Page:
MSE@UMD Grads: The Next Generation of Faculty, Part 2

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Jason Hattrick-Simpers (Ph.D. '07).

In this three-part series, we'll introduce you to Clark School alumni who have recently earned their Ph.D.s in materials science and engineering and have gone on to become professors.

Jason Hattrick-Simpers (Ph.D. '07), formerly advised by Professor Ichiro Takeuchi, joined the University of South Carolina's Department of Chemical Engineering as an assistant professor in 2011.

Hattrick-Simpers' association with the Department of Materials Science and Engineering (MSE) began when he joined the Clark School as a summer undergraduate research fellow while attending Rowan University in New Jersey. After spending two summers in the program, he became a MSE graduate student and received an Achievement Rewards for College Scientists (ARCS) Fellowship.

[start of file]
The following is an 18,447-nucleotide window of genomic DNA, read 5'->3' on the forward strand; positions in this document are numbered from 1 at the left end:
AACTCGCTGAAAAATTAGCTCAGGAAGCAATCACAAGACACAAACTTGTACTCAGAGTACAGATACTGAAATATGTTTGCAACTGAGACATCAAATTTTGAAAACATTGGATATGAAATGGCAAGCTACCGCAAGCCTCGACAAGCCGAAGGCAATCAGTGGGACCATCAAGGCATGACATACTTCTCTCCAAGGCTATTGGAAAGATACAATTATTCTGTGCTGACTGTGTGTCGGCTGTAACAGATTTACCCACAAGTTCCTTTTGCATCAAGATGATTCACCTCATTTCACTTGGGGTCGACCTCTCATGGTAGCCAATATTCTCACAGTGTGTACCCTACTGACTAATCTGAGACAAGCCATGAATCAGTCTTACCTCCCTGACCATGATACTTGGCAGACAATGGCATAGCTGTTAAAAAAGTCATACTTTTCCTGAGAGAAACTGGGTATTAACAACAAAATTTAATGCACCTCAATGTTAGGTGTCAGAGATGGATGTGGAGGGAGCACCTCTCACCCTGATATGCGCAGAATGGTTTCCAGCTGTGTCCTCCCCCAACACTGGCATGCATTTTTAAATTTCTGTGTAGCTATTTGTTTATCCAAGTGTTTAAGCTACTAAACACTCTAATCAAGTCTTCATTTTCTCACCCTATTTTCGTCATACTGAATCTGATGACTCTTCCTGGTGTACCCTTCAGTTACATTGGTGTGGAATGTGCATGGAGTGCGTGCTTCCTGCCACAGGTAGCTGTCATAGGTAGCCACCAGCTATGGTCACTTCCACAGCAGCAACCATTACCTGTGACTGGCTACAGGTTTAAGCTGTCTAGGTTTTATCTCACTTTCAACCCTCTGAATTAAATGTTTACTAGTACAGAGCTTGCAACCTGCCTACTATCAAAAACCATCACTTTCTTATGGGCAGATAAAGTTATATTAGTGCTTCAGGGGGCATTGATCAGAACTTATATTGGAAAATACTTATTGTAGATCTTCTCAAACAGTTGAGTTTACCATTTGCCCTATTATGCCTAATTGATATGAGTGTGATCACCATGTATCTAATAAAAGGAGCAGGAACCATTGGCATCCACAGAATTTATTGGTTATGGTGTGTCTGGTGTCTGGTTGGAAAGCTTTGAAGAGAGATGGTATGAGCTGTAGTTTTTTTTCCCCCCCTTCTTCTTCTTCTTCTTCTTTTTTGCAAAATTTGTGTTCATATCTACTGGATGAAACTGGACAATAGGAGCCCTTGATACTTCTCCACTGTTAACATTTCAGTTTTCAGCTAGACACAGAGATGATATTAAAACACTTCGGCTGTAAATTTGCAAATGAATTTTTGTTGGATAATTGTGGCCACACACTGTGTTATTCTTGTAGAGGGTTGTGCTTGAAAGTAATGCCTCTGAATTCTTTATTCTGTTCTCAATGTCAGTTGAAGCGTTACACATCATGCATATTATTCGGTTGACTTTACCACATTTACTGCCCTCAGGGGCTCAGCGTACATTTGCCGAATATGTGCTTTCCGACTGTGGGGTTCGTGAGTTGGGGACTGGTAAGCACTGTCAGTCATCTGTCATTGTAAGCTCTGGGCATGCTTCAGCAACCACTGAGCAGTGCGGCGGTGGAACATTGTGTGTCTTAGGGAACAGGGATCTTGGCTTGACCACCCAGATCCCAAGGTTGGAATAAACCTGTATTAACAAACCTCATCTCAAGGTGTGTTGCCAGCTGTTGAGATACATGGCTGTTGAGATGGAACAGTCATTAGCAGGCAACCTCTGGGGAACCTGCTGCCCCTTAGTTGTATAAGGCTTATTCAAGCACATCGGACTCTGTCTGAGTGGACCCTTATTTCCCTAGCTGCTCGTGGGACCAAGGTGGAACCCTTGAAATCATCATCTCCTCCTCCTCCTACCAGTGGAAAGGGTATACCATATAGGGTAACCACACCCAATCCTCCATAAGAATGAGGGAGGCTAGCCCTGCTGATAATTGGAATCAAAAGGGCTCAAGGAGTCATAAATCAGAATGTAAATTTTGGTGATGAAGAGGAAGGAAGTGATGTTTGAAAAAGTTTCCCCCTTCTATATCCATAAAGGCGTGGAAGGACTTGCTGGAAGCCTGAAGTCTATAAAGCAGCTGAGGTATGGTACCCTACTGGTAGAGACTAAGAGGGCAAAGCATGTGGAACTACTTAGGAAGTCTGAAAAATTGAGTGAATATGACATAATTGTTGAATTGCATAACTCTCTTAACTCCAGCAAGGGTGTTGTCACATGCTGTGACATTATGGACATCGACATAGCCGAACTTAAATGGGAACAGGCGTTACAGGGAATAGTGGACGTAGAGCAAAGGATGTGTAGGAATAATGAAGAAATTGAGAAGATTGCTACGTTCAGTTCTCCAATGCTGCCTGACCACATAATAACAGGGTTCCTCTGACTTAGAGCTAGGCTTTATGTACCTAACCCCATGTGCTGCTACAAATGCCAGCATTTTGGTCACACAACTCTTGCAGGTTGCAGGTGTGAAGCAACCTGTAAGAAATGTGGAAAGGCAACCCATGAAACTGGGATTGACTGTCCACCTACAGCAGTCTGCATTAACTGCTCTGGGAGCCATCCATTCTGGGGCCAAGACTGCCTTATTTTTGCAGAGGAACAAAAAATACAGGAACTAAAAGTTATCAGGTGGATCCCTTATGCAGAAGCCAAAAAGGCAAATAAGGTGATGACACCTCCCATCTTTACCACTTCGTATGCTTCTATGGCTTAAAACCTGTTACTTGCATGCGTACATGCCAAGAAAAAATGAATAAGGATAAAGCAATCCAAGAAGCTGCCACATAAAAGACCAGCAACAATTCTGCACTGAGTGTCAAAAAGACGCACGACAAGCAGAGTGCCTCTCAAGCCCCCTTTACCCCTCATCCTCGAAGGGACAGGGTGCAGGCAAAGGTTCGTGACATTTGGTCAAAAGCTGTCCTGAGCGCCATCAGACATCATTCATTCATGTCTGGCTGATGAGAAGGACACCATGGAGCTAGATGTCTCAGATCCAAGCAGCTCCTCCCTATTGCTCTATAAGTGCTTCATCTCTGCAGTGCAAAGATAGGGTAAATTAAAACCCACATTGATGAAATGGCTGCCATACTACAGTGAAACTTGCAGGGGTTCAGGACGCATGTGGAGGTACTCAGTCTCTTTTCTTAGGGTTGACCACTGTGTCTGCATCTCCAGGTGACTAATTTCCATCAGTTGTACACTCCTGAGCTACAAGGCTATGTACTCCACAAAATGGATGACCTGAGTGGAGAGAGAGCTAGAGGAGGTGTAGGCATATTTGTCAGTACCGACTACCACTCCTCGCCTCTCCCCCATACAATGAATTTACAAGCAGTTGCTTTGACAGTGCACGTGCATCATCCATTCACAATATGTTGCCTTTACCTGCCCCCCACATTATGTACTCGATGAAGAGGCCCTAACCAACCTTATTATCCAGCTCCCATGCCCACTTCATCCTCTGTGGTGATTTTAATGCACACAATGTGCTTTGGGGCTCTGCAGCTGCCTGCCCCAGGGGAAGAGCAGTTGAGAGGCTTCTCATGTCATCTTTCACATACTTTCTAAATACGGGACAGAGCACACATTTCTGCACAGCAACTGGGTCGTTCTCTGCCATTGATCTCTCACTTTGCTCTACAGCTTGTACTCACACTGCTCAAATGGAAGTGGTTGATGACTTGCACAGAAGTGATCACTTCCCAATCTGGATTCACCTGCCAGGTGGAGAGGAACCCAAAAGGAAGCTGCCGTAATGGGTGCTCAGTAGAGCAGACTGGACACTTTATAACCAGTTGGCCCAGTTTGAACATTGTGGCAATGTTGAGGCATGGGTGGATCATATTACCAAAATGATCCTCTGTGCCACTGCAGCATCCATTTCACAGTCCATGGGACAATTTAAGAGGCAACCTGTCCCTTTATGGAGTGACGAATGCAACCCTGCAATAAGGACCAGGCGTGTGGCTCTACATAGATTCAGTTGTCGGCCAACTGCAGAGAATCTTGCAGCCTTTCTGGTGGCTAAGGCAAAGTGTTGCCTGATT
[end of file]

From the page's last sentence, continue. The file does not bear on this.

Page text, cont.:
"Jason is extremely energetic and hard-working," says Takeuchi. "Because he was in my group during a period of time I spent ramping up various projects and developing instruments, he played an important role in a large number of activities and studies ranging from materials characterization using novel scanning probe techniques to the synthesis of thin film combinatorial libraries."

After graduating, Hattirck-Simpers joined the Materials Science and Engineering Laboratory's Metallurgy Group at the National Institute of Standards and Technology (NIST), where he developed a rapid screening technique for measuring the hydrogen storage capacity of thin film composition spread samples. His appointment was funded by a fellowship from the prestigious NIST/NRC Postdoctoral Research Associateships Program, which awards positions to outstanding scientists and engineers chosen through a national competition administered by the National Research Council of the National Academy of Sciences.

After completing his postdoctoral research, Hattirck-Simpers was recruited by the University of South Carolina to launch a research program focusing on the use combinatorial materials synthesis to screen, discover, characterize, and optimize new materials for use in hydrogen storage and other energy applications.

Visit Professor Hattrick-Simpers' homepage »

Published December 2, 2011